Until last year, Sydney-based mum Georgia* had been living with what she describes as “mild but constant anxiety” for more than a decade.
During her twenties a GP told her she was experiencing anxiety and gave her exercises to manage it, but Georgia didn’t pursue further treatment because she was always able to attribute her feelings to what was going on in her life.
“I always had a really busy job, then I went through a few years with fertility issues, then I was pregnant, then I had small children. So I had always had stuff going on that made my life stressful and I didn’t realise the stress I was feeling wasn’t normal,” the 40-year-old explains.
When Georgia’s son was born and she stopped working, it became clear she still wasn’t coping.
“I thought, ‘I’m just at home with a toddler, I shouldn’t be feeling unusually anxious about getting out the door or finding a car spot in a car park. Why do I still feel stressed?'” she recalls.
It was around this time that Georgia’s husband sent her an article he thought might explain why she was feeling the way she did.
Day-to-day experiences like finding a car spot would leave Georgia in a heightened state all day. (Image: istock)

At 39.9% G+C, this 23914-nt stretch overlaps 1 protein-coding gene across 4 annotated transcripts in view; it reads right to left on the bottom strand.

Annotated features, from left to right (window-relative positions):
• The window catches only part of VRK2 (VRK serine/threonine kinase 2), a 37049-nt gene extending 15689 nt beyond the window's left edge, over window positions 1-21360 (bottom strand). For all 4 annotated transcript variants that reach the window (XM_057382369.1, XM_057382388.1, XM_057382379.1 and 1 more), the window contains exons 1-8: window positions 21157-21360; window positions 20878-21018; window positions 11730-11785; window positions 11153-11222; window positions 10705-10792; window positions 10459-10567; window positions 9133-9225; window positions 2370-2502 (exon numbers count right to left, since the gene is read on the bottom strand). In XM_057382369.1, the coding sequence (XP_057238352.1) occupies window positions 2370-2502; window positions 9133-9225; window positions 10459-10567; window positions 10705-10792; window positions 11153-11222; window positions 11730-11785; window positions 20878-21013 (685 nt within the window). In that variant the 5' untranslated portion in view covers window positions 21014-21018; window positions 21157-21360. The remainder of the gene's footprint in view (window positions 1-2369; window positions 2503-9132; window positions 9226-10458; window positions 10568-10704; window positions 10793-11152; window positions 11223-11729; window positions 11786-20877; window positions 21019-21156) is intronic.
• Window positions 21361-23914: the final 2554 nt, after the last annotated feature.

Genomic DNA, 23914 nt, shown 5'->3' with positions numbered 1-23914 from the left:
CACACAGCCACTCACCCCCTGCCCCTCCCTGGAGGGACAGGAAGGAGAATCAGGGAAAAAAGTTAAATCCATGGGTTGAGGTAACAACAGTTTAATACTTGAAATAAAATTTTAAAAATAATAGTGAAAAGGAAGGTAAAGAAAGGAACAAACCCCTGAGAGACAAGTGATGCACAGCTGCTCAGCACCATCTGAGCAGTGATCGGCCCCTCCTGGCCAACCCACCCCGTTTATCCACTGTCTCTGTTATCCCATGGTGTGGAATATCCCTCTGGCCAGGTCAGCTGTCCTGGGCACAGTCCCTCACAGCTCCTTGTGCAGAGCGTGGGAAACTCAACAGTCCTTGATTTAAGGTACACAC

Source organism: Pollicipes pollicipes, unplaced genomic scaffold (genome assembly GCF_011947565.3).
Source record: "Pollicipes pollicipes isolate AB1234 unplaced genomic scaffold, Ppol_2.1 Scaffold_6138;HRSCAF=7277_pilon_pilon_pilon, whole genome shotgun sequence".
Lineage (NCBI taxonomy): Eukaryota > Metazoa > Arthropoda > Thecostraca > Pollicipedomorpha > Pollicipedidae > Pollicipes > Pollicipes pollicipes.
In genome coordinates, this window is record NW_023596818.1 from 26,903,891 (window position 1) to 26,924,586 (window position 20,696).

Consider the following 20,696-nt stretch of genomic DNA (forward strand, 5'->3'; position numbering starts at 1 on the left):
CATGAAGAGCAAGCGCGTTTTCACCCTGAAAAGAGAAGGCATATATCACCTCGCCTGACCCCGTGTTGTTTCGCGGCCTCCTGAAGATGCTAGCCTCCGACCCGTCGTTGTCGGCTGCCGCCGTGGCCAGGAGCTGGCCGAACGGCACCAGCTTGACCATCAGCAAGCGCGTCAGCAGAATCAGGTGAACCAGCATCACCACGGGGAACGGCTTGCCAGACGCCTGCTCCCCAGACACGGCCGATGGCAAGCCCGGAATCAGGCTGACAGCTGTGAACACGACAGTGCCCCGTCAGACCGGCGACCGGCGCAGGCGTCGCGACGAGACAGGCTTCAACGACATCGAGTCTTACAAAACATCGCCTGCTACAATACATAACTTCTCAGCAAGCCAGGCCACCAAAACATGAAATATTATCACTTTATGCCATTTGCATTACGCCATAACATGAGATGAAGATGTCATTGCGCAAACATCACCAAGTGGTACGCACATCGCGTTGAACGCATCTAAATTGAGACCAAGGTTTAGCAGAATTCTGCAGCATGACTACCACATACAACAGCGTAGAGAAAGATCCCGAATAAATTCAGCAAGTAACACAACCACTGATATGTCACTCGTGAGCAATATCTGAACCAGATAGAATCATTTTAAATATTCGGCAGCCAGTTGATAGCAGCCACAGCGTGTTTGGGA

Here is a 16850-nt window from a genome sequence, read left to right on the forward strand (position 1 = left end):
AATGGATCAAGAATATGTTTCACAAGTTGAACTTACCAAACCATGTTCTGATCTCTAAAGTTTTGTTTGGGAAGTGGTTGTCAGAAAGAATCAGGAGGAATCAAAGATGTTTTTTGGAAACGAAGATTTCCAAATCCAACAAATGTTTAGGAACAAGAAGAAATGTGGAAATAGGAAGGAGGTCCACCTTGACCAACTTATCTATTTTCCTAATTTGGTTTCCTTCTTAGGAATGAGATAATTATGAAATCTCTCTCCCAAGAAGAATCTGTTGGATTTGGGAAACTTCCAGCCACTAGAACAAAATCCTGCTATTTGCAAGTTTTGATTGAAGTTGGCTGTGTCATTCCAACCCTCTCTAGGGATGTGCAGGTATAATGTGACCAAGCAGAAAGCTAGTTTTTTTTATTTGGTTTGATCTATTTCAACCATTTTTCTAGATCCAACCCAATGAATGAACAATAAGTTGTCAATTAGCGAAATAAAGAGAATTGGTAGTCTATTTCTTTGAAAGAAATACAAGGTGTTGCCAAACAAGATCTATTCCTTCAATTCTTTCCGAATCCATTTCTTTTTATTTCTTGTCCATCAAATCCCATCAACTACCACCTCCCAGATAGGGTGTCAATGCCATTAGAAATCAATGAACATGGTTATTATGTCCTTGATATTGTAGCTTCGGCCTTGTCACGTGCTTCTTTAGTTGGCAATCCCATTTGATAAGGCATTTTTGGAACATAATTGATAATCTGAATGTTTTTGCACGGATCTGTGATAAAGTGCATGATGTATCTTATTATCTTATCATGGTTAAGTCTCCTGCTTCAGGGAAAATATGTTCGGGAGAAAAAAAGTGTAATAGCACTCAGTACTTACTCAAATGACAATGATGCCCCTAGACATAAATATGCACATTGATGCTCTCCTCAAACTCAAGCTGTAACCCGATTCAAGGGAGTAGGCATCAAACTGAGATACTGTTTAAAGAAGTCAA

In the story, Elisa Black detailed her lifelong struggle with anxiety and the challenge of finding a treatment that worked for her. The News Corp journalist and author of The Anxiety Book wrote that her symptoms were "slayed" after being learning she had a mutation on her Methylenetetrahydrofolate Reductase (MTHFR) gene.
This gene encodes the MTHFR enzyme, which converts an inactive form of folate into an active form the body can use. CSIRO research scientist Professor Michael Fenech told Black problems with folate metabolism had been associated with depression and anxiety.
To combat this, her treatment — overseen by her GP in Adelaide — involved taking folinic acid.
Though Georgia's symptoms weren't as severe as Black's, her interest was piqued by the article. She consulted with a local naturopath, who instructed her to have her MTHFR gene assessed; Georgia's husband, a doctor, wrote a request form for her to have a blood test.
Georgia was informed she had a "double mutation" on the gene, one from each parent. Her naturopath also examined her levels of nutrients like zinc and iron, and said they were affecting Georgia's reactions to situations. "I had a moment of, 'Oh my gosh, now I understand why I feel like that'," she recalls.
Georgia describes her treatment as a trial and error process. For the past eight months she's been taking a multivitamin containing a form of folic acid called methylfolate. It's taken some experimentation to find the right amount of methylfolate — "when I take too much it's also not good, it makes me really irritated" — but she says it's completely changed the way she feels.